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I’m not talking about the look of the house itself per se. I’m referring to the overall good feeling or karma you experienced as you took in the view. You can give “curb appeal” credit for that.
Curb Appeal is just what the name implies. The appeal of a house and landscape as you view it from the street or curb. It has nothing to do with the size or grandeur of the house. Instead, it relates to the sense of balance and harmony of the landscaping with the house; call it the ying and yang. It’s often a personal experience, sometimes difficult to put into words. Many times what gives a house curb appeal are the collective subtleties throughout the landscape. But here are some specifics to help you zero in on making your own landscape more curb appealing.
When plants and trees are of an appropriate size to the house, they are “in scale”. They are neither too large nor small. Trees and shrubs shouldn’t overpower the house, yet at the same time, you don’t have to strain to notice them.
I refer to balance in a landscape as visual weight. You don’t have to have a mirror, symmetrical image of the right side plantings with the left, although in a formal landscape this is often the case. For most homes, an informal landscape is more appropriate and inviting from the street. Symmetry can still be achieved by placing trees and shrubs or even flowers so that generally what’s on one side mimics the other, through size, form, layers, texture and color.
In a formal landscape, straight lines are the norm rather than the exception. But curb-appealing homes most often are characterized by soft eye pleasing curved walks and beds. They seem to say, stroll on up here, have a seat and stay a while; you’re welcome here. Conversely, (to me anyway), straight lines say, hurry up, get your business done and move on. Now I realize that seems a bit harsh, and it is an over generalization but it makes my point.
When planting beds, especially when using shrubs or trees, think in terms of odd numbered quantities. From a design standpoint, our eye tends to be more comfortable with odd numbers of plants such as 1,3,5…9,etc. In most home landscapes, a more informal, asymmetrical look and feel is appropriate. Odd numbered plantings help to accomplish this. The exception would be a formal landscape design when you are deliberately trying to achieve symmetry in which case, even numbers and mirror images work best.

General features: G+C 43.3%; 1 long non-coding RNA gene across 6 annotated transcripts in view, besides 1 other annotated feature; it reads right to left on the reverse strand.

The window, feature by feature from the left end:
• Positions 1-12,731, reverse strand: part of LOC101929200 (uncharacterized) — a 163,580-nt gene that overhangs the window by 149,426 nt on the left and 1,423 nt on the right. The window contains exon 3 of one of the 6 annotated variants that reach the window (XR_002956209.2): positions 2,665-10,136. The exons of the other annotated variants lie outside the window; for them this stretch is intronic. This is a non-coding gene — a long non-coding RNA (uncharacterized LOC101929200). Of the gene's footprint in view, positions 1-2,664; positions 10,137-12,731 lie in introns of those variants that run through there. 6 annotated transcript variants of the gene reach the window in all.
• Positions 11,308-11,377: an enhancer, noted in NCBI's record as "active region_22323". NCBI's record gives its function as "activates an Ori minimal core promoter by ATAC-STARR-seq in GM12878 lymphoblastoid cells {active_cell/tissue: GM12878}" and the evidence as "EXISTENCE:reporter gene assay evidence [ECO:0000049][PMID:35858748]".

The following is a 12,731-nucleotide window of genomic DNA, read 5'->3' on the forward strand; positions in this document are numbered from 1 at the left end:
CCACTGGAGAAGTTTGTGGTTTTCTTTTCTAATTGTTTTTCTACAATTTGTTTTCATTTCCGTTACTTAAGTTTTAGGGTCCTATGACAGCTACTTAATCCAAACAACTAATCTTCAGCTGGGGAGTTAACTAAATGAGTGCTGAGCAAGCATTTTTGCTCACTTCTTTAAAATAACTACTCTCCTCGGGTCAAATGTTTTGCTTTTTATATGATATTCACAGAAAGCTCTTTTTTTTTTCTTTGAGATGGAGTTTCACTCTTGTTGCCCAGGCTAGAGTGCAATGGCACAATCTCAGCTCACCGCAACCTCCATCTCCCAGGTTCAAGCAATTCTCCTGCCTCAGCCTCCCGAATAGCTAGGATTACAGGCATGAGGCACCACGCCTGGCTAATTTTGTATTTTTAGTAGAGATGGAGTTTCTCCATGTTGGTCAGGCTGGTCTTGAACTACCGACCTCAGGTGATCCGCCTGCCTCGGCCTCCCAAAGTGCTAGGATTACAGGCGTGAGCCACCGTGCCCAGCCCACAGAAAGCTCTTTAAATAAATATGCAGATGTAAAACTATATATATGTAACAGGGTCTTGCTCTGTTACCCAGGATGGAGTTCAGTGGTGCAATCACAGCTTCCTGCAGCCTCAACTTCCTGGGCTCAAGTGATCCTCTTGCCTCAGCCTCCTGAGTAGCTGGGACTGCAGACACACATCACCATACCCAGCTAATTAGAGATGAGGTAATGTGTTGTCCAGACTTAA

One of the easiest ways to help create curb appeal is by choosing plant colors that compliment the house, without being distracting. In fact, in a house with curb appeal, the landscape plants blend together seamlessly with the house color scheme. Don’t place much weight on flower color. That is fleeting. Instead choose plants for their foliage color, and remember to consider their fall display.
On the theme of casual balance, layers mimic nature and nature is the best case of curb appeal on a grand scale. Layers abound, from groundcovers up to the tallest trees, up to seven layers total. Don’t feel like you must include every layer in your curb appealing landscape but its not hard to do and the variety will make such a positive difference.
Speaking of variety, landscapes that are pleasing to the eye do so by mixing it up. Having said that, you can easily overdo it. Just like with loud colors, too many plant types can be confusing and distracting to the eye. A few groupings of different plants, trees and shrubs, provide enough change without overdoing it.
If you’re ready to add some personality and charm to your front yard start by asking yourself, what’s not working in the current landscape? Then apply the concepts above and you’re on your way to having your own curb appealing landscape.